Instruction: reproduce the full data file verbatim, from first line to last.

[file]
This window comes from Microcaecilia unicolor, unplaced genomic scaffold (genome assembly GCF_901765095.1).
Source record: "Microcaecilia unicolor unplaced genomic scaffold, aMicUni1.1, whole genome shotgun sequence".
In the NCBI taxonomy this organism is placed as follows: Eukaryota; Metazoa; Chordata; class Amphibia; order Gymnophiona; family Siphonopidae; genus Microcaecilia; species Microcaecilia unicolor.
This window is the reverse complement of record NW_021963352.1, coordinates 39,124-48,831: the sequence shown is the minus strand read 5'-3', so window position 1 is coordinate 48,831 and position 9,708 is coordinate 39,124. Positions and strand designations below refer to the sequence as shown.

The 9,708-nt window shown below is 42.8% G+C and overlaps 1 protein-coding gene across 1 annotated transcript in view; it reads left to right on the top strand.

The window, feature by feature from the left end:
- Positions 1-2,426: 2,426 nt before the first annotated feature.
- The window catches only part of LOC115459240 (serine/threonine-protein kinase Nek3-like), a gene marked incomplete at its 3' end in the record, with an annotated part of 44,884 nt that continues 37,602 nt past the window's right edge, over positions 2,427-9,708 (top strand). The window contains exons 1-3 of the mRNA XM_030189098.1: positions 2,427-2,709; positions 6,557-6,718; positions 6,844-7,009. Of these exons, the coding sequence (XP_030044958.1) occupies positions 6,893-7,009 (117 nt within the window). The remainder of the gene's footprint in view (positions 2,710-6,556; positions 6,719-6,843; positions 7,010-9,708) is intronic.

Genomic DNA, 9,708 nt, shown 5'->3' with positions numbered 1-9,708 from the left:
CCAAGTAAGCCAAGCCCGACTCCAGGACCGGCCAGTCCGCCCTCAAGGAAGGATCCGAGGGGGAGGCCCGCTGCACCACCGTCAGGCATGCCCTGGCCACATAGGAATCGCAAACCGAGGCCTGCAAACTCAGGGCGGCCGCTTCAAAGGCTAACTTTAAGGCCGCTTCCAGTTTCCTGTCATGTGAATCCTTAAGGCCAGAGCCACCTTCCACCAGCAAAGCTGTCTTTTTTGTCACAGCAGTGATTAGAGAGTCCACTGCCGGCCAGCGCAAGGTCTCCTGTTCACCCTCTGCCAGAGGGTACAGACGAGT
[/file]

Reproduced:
This window comes from Microcaecilia unicolor, unplaced genomic scaffold (genome assembly GCF_901765095.1).
Source record: "Microcaecilia unicolor unplaced genomic scaffold, aMicUni1.1, whole genome shotgun sequence".
In the NCBI taxonomy this organism is placed as follows: Eukaryota; Metazoa; Chordata; class Amphibia; order Gymnophiona; family Siphonopidae; genus Microcaecilia; species Microcaecilia unicolor.
This window is the reverse complement of record NW_021963352.1, coordinates 39,124-48,831: the sequence shown is the minus strand read 5'-3', so window position 1 is coordinate 48,831 and position 9,708 is coordinate 39,124. Positions and strand designations below refer to the sequence as shown.

The 9,708-nt window shown below is 42.8% G+C and overlaps 1 protein-coding gene across 1 annotated transcript in view; it reads left to right on the top strand.

The window, feature by feature from the left end:
- Positions 1-2,426: 2,426 nt before the first annotated feature.
- The window catches only part of LOC115459240 (serine/threonine-protein kinase Nek3-like), a gene marked incomplete at its 3' end in the record, with an annotated part of 44,884 nt that continues 37,602 nt past the window's right edge, over positions 2,427-9,708 (top strand). The window contains exons 1-3 of the mRNA XM_030189098.1: positions 2,427-2,709; positions 6,557-6,718; positions 6,844-7,009. Of these exons, the coding sequence (XP_030044958.1) occupies positions 6,893-7,009 (117 nt within the window). The remainder of the gene's footprint in view (positions 2,710-6,556; positions 6,719-6,843; positions 7,010-9,708) is intronic.

Genomic DNA, 9,708 nt, shown 5'->3' with positions numbered 1-9,708 from the left:
CCAAGTAAGCCAAGCCCGACTCCAGGACCGGCCAGTCCGCCCTCAAGGAAGGATCCGAGGGGGAGGCCCGCTGCACCACCGTCAGGCATGCCCTGGCCACATAGGAATCGCAAACCGAGGCCTGCAAACTCAGGGCGGCCGCTTCAAAGGCTAACTTTAAGGCCGCTTCCAGTTTCCTGTCATGTGAATCCTTAAGGCCAGAGCCACCTTCCACCAGCAAAGCTGTCTTTTTTGTCACAGCAGTGATTAGAGAGTCCACTGCCGGCCAGCGCAAGGTCTCCTGTTCACCCTCTGCCAGAGGGTACAGACGAGT